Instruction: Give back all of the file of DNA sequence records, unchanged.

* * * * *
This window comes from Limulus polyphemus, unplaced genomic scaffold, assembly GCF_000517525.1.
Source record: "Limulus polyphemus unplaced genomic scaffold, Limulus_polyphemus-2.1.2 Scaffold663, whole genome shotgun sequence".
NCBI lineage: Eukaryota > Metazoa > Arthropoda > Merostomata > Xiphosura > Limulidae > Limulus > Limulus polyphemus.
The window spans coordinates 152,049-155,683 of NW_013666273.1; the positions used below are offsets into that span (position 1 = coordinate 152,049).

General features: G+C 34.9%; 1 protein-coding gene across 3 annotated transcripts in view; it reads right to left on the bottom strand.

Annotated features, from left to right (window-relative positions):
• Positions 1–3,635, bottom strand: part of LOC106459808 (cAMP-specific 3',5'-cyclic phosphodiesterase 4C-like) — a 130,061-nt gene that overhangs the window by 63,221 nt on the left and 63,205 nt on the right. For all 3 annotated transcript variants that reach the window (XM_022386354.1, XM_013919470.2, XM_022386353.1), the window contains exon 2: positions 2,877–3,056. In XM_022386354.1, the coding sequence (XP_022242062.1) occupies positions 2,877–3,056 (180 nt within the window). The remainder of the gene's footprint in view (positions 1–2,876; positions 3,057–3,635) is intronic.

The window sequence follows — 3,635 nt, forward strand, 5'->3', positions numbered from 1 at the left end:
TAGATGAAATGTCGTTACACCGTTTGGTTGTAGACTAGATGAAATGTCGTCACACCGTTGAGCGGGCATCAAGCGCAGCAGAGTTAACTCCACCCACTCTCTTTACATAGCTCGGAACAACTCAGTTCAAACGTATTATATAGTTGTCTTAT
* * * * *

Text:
This window comes from Limulus polyphemus, unplaced genomic scaffold, assembly GCF_000517525.1.
Source record: "Limulus polyphemus unplaced genomic scaffold, Limulus_polyphemus-2.1.2 Scaffold663, whole genome shotgun sequence".
NCBI lineage: Eukaryota > Metazoa > Arthropoda > Merostomata > Xiphosura > Limulidae > Limulus > Limulus polyphemus.
The window spans coordinates 152,049-155,683 of NW_013666273.1; the positions used below are offsets into that span (position 1 = coordinate 152,049).

General features: G+C 34.9%; 1 protein-coding gene across 3 annotated transcripts in view; it reads right to left on the bottom strand.

Annotated features, from left to right (window-relative positions):
• Positions 1–3,635, bottom strand: part of LOC106459808 (cAMP-specific 3',5'-cyclic phosphodiesterase 4C-like) — a 130,061-nt gene that overhangs the window by 63,221 nt on the left and 63,205 nt on the right. For all 3 annotated transcript variants that reach the window (XM_022386354.1, XM_013919470.2, XM_022386353.1), the window contains exon 2: positions 2,877–3,056. In XM_022386354.1, the coding sequence (XP_022242062.1) occupies positions 2,877–3,056 (180 nt within the window). The remainder of the gene's footprint in view (positions 1–2,876; positions 3,057–3,635) is intronic.

The window sequence follows — 3,635 nt, forward strand, 5'->3', positions numbered from 1 at the left end:
TAGATGAAATGTCGTTACACCGTTTGGTTGTAGACTAGATGAAATGTCGTCACACCGTTGAGCGGGCATCAAGCGCAGCAGAGTTAACTCCACCCACTCTCTTTACATAGCTCGGAACAACTCAGTTCAAACGTATTATATAGTTGTCTTAT